Poor understanding of pentameter and stress results in bad formal poetry and funky song lyrics. For students grappling with a Shakespeare play— such as Othello, Hamlet, or MacBeth—the underlying rhythms hold the key to deeper comprehension of the texts.
The previous sentence was a quatrain of iambic pentameter, by the way. But you caught that, right? Good job!
Our classroom worksheets provide a systematic approach to iambic pentameter. They start with single words, then phrases, then lines. Students hum, they clap their hands, they tap their pencils…and slowly they discern the hidden sounds. Nearly 50 (fifty!) short questions allow teachers and educators to assess who is getting it and who needs some help. For further practice, we offer sonnet puzzles, a fun way to involve children with kinesthetic learning styles.
Foundations of the Sonnet: Iambic Pentameter starts from a basic question:
Do you pronounce the word invent as "IN-vent" or "in-VENT"?
It builds from there with nearly 50 exercises designed to get high-school and advanced middle-school students thinking about stress, intonation, and rhythm. No prior experience with sonnets or poetry is presumed.
This is a free download for non-profit, classroom use only. To obtain an answer key, teachers must write to us from their official school E-mail accounts. We will take common-sense steps to verify your identity before we send answer keys. These answer keys are coded to each teacher. (The existence of SparkNotes has not escaped our notice.)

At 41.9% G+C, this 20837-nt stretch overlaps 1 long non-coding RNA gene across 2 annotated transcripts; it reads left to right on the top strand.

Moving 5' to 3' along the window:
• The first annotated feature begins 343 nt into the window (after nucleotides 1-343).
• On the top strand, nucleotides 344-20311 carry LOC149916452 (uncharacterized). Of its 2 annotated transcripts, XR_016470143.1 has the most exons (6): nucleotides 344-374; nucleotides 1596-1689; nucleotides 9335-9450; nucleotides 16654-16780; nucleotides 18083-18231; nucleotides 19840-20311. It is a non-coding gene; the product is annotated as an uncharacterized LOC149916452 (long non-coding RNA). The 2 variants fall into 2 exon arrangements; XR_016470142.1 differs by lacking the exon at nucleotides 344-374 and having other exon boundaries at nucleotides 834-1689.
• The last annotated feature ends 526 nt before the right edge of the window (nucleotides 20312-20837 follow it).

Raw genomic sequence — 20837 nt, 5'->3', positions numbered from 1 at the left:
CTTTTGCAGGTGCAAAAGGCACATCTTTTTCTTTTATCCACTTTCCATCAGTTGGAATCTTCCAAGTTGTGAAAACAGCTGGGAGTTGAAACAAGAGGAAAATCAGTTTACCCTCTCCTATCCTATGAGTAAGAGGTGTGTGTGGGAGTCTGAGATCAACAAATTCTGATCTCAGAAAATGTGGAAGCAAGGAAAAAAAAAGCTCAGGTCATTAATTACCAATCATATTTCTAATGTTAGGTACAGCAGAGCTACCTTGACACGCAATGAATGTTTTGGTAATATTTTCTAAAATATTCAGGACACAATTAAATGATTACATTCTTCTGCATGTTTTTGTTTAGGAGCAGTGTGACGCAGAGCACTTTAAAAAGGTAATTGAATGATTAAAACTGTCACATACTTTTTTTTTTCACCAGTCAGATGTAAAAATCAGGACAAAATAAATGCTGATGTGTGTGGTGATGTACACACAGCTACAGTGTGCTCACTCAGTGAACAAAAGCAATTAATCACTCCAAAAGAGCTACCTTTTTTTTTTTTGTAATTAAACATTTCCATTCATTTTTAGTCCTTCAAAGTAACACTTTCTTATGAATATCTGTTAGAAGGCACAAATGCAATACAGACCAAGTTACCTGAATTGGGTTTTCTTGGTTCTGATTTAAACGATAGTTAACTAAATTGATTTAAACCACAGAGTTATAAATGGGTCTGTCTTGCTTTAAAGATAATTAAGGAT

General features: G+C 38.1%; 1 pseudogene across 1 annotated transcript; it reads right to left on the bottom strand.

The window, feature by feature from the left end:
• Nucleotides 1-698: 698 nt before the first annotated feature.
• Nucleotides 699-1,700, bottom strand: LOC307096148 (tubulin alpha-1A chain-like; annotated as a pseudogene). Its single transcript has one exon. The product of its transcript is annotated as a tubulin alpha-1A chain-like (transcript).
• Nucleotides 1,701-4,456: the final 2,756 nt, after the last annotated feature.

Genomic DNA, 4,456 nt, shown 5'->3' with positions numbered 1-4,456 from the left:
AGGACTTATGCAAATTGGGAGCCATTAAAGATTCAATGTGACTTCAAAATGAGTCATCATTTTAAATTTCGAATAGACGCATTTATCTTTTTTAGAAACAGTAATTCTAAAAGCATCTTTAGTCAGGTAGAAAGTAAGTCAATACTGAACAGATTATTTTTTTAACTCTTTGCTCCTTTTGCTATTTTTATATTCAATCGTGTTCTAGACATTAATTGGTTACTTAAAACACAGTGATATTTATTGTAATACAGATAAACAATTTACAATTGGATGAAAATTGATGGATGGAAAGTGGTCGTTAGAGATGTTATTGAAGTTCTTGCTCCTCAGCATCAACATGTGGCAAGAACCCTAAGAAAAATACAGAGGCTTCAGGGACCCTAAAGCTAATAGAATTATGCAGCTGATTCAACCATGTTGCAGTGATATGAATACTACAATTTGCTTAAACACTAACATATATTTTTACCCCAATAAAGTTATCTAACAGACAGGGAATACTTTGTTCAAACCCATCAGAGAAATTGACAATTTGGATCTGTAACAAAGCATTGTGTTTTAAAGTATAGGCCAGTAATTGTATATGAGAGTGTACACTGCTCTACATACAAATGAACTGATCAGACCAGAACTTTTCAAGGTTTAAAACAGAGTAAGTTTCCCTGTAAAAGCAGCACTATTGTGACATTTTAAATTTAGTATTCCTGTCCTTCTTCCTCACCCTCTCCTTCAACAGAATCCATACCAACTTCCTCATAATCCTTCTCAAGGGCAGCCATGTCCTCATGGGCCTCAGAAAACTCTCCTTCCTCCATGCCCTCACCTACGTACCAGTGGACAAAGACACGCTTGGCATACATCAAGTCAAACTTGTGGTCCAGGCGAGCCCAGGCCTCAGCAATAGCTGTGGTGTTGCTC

Possibly the best idea we've ever had, sonnet puzzles allow students to experiment with the structure and rules of a traditional Shakespearean sonnet without the added stress of writing a sonnet (that comes later).
Puzzle sets will take about 10 minutes of prep time before class. Each puzzle set will occupy a group of 3-5 students. Teachers will need a decent laser or ink-jet printer, pastel office paper or cardstock (cardstock recommended), and a pair of scissors. All necessary instructions are on the PDF. Sonnet puzzles offer students an unforgettably fun classroom activity that helps them apply their worksheet exercises to a canonical work of English literature. You are seriously missing out if you pass these up!
Of course, we're not the only source of great content to help introduce high school and middle school students to classic English poetry and prosody. Here are some links that may be of use to teachers and educators.
Tandem represents an unprecedented marriage of the print and performance poetry traditions in the San Francisco bay area. The journal highlights not only exceptional local talent, but also new work from nationally-recognized featured poets such as Jamaal May, Gypsee Yo and Tara Hardy. (Learn more)